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The present study aims to identify the role of inflammatory markers such as C-reactive protein, interleukin-6, and fractalkine in CHD-associated pulmonary hypertension in children.
This is a prospective review of 37 children with CHD-related pulmonary hypertension, 21 children with congenital heart defects, and 22 healthy children.
Serum C-reactive protein and interleukin-6 levels were significantly higher in the children with CHD-related pulmonary hypertension (respectively, p=0.049 and 0.026). Serum C-reactive protein concentrations correlated negatively with ejection fraction (r=−0.609, p=0.001) and fractional shortening (r=−0.452, p=0.007) in the pulmonary hypertension group. Serum fractalkine concentrations correlated negatively with ejection fraction (r=−0.522, p=0.002) and fractional shortening (r=−0.395, p=0.021) in the children with pulmonary hypertension. Serum interleukin-6 concentrations also correlated negatively with Qs (r=−0.572, p=0.021), positively with Rs (r=0.774, p=0.001), and positively with pulmonary wedge pressure (r=0.796, p=0.006) in the pulmonary hypertension group. A cut-off value of 2.2 IU/L for C-reactive protein was able to predict pulmonary hypertension with 77.5% sensitivity and 77.5% specificity. When the cut-off point for interleukin-6 concentration was 57.5 pg/ml, pulmonary hypertension could be predicted with 80% sensitivity and 75% specificity.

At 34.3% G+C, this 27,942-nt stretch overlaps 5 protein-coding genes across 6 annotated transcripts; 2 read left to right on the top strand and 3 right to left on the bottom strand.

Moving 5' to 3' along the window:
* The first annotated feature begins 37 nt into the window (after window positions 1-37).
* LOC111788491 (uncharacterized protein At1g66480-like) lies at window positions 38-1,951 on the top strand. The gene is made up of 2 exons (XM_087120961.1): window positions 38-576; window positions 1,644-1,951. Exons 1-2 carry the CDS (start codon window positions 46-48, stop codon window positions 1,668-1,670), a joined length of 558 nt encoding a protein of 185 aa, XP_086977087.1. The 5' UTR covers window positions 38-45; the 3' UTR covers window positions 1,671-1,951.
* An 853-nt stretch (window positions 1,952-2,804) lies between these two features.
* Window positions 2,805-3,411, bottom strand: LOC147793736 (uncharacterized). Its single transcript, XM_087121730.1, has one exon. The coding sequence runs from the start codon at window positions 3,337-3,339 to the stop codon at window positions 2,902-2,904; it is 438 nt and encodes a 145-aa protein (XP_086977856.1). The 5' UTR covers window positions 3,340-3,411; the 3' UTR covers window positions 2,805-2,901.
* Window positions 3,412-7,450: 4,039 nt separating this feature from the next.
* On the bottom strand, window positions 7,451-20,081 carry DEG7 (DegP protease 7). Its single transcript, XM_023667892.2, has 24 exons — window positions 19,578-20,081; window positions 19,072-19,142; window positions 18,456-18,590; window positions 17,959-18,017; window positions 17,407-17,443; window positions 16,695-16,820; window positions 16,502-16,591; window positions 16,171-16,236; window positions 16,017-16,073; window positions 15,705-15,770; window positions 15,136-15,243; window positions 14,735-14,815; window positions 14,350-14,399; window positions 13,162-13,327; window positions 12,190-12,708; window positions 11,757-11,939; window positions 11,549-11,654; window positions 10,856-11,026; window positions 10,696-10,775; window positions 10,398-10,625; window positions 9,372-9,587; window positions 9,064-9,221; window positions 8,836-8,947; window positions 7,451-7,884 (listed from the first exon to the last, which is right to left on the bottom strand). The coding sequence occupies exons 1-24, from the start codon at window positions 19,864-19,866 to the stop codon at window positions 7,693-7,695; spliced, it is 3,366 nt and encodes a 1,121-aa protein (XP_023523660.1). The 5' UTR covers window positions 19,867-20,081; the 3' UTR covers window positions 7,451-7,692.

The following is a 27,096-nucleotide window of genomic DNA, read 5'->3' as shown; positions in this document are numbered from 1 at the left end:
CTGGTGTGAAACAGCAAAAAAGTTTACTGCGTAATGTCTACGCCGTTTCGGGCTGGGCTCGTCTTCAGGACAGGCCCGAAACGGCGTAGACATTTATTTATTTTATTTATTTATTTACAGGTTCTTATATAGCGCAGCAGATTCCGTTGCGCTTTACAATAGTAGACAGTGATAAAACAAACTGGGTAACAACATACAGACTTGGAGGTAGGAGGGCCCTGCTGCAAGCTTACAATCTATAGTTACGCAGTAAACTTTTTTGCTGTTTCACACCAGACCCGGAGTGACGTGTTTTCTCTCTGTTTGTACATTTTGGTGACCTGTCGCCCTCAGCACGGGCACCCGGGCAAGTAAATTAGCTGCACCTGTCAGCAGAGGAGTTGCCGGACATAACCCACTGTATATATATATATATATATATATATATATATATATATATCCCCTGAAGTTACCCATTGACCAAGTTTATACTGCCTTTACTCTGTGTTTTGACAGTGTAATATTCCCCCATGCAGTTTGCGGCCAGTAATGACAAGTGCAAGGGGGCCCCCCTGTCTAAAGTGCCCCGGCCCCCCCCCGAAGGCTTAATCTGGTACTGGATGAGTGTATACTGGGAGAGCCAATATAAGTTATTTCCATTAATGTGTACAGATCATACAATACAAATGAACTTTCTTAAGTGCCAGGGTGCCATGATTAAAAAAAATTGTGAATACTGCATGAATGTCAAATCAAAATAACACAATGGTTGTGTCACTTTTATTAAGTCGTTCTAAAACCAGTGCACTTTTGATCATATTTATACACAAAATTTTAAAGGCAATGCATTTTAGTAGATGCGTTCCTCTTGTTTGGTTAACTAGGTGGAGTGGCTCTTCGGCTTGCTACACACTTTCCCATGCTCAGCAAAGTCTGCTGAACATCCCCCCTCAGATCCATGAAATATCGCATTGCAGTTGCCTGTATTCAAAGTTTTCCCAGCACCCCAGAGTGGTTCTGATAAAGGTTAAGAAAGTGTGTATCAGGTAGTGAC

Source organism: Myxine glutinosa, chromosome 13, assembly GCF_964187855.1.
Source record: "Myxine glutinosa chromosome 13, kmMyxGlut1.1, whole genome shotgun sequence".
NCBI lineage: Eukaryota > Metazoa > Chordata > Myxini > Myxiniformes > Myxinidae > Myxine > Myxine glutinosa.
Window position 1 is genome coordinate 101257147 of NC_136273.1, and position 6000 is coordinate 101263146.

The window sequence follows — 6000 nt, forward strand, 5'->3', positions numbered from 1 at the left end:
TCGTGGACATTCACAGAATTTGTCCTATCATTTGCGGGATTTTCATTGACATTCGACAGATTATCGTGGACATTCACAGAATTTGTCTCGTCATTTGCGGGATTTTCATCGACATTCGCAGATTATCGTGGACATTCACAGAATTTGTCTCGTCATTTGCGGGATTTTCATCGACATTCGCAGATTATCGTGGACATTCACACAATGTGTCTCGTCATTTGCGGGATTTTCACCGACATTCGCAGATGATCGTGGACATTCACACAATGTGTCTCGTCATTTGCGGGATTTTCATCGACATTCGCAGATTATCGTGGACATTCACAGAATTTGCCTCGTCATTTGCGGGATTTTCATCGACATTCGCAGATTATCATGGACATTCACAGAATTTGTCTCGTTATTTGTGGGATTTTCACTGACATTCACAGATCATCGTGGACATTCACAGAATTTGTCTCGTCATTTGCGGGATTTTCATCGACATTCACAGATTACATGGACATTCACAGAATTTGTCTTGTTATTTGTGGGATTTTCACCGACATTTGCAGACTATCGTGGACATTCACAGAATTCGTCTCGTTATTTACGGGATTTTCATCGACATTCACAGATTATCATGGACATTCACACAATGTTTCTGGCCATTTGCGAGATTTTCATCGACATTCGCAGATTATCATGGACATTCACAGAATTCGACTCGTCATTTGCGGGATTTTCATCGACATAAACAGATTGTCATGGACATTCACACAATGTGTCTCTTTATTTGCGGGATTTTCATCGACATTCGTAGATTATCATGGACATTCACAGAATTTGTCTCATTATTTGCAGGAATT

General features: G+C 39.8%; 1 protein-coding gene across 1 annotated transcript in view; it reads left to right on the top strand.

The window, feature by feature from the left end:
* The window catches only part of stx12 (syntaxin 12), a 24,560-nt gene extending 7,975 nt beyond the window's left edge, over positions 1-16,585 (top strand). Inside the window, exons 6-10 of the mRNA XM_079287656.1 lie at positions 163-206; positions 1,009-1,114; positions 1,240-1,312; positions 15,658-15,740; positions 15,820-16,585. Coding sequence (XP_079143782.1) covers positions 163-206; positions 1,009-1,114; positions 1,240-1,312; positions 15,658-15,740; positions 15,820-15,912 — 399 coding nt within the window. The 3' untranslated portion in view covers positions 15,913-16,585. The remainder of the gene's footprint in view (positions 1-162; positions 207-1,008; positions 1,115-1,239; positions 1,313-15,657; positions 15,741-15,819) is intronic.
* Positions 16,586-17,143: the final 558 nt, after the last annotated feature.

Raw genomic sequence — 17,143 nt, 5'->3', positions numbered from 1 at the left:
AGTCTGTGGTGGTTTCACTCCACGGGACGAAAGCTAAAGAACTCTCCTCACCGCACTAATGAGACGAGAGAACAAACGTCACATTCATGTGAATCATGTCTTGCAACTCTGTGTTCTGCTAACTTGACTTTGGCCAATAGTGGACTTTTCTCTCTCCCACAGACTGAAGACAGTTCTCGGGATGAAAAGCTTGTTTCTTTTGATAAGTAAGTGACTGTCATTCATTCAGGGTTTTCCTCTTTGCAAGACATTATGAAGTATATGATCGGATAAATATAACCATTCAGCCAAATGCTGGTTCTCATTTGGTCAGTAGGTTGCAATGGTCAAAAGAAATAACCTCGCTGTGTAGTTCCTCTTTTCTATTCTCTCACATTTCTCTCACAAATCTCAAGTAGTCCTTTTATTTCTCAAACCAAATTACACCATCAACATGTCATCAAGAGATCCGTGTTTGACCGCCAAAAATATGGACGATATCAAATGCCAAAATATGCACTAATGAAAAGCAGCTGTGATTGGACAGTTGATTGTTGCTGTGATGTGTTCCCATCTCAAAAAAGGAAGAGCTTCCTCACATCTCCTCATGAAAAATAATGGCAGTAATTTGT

Inflammation is associated with the pathophysiology of pulmonary hypertension. The inflammatory markers C-reactive protein and interleukin-6 may have a role in the clinical evaluation of paediatric pulmonary hypertension related to CHDs.
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